WEYMOUTH – Donations to South Shore Pet Food Pantry had dropped significantly in recent months, but co-founder Kristen Clancy said it’s not because people aren’t willing to help and provide donations.
Instead, it’s because some pet foods are getting harder to come by.
“When we put an item up on our wish list, it sells out immediately, and we’re trying to find cost-effective food to purchase,” she said. “We usually have a two-month supply in storage, and right now we have less than a month on hand.”
Shipping woes, other distribution issues and a shortage of the aluminum used for packaging has led to a shortfall of cat and dog food, especially canned wet food.
Clancy said she’s seeing the biggest impact of the shortage with cat food and brands that tend to be the most cost effective. This could force more families to turn to her organization, which distributes pet food through human food pantries.
And while dogs will usually eat just about anything, Clancy said cats are notoriously picky eaters that often will prefer one specific brand or flavor.
“I can’t find (cat food) anywhere else, so I’m ordering on Amazon as soon as it restocks, and you’re paying a premium. You could get 32 cans for $16, and now you’re paying $23 or $24,” she said. “If you’re going through a short-term crisis, that’s a huge difference for some families.”
Clancy said she’s scoping out local stores and figuring out when they need to get their shipments and restock.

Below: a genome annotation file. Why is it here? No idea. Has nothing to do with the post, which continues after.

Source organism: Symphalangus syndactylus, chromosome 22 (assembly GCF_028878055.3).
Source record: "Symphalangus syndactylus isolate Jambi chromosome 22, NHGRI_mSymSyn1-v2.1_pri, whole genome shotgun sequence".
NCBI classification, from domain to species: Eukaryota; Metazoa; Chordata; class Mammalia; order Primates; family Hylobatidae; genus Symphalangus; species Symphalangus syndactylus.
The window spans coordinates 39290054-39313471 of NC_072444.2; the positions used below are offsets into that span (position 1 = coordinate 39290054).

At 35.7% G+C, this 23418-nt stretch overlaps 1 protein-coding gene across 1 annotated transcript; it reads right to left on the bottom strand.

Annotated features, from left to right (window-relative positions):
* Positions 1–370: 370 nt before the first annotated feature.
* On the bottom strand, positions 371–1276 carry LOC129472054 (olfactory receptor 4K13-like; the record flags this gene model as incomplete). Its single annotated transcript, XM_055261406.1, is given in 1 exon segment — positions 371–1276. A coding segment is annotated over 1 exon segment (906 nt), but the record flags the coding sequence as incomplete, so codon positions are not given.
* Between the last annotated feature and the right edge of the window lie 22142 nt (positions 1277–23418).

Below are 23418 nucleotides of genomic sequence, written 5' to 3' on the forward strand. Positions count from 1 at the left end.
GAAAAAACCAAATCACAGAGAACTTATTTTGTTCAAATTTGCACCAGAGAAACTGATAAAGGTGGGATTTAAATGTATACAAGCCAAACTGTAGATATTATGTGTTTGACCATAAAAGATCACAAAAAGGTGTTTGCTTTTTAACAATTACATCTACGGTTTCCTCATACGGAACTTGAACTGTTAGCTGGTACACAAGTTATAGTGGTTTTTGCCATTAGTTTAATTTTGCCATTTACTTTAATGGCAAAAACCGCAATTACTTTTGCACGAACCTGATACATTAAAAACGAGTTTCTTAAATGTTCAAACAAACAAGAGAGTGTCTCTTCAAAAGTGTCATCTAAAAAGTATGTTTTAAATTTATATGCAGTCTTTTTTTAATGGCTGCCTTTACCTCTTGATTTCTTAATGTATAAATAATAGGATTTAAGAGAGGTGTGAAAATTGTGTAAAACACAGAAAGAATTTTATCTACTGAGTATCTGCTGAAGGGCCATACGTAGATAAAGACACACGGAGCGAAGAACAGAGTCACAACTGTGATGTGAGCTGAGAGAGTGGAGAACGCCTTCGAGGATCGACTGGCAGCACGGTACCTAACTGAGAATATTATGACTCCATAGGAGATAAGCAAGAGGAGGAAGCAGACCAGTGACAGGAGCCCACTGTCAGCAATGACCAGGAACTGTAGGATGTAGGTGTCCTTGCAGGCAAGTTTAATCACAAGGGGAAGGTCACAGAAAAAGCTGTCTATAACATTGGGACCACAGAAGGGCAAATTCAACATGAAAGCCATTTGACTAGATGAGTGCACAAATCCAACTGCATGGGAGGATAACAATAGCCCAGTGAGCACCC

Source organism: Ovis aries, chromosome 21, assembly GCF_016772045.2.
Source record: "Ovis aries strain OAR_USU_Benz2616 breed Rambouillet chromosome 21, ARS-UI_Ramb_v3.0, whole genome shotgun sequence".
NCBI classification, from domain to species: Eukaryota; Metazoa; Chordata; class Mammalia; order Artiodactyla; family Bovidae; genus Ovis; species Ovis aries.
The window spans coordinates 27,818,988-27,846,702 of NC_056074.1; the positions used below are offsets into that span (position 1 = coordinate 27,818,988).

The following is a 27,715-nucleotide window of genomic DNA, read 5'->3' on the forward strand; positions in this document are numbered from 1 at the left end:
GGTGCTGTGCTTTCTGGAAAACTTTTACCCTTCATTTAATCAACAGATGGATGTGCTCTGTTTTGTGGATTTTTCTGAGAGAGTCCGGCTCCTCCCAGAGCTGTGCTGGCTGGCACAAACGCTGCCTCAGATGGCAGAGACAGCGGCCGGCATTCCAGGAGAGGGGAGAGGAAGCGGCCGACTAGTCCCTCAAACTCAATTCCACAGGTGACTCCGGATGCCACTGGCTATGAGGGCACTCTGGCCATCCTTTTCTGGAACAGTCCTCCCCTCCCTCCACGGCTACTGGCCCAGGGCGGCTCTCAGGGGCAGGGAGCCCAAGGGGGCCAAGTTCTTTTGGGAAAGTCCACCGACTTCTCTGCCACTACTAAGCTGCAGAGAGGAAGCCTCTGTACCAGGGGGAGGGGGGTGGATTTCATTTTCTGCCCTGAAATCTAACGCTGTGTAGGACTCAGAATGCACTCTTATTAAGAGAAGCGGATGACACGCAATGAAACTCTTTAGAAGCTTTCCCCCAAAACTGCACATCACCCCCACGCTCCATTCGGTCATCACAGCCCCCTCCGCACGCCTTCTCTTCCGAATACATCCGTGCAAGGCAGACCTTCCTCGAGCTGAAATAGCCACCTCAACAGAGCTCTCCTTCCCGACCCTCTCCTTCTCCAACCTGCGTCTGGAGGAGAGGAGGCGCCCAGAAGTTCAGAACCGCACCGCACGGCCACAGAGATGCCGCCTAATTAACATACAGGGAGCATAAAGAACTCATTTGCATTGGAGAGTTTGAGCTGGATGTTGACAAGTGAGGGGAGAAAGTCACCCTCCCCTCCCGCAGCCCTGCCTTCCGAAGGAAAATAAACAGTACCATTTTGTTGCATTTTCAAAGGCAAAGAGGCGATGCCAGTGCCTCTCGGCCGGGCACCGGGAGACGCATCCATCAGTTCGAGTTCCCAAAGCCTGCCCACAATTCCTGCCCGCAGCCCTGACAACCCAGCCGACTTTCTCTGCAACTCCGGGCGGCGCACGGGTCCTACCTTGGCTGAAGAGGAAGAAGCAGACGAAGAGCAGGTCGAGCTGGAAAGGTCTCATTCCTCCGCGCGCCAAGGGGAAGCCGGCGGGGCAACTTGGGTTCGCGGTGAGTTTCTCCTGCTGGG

“If you go to Target at 4 p.m., the (pet food) shelves are empty,” she said. “It’s like the days of no toilet paper, but now it’s pet food.”
Many grocery stores and big-box stores that carry mainstream brands of pet food are also feeling the pinch, Wegmans supermarkets spokeswoman Marcie Rivera said.
“We are experiencing supply issues with some pet food products,” she said. “Suppliers all around the world are being faced with an array of challenges affecting their businesses, causing a domino effect on retailers and customers. Raw material and labor shortages, as well as transportation constraints, are impacting businesses the most, and it’s expected to last well into next year. While we may not have every variety in stock, we will have options available in every category.”
Maryann Regan, executive director of Scituate Animal Shelter, said they haven’t had any issue keeping dog and cat food in stock, largely because they order in bulk, keep a big stockpile and rely on many sources.
“We are getting issues with the supply chain in general, so we’ve been really proactive about it,” she said.
She said when the shelter does have trouble getting a certain supply, the community always steps up and gets what the shelter needs.
“We constantly have community members dropping off what we need so that we’re good to go, but I do say that cautiously,” she said.
The Pet Food Institute, the national trade association representing many dog and cat food-makers, submitted public comments to the U.S. Department of Agriculture earlier this summer raising concern with supply chain and manufacturing issues.
“As the entire food system faced incredible disruption during the COVID-19 pandemic, U.S. pet food-makers were also forced to address new ingredient sourcing and transportation challenges,” Dana Brooks, president and CEO, said in the comments. “America’s dog and cat food-makers responded with resiliency and are hard at work making nutritionally balanced food for our pets, but (the Pet Food Institute) is asking the Biden administration to identify policy solutions that will help further strengthen all of American food and agriculture for the future.”
Material from The MetroWest Daily News was used in this report.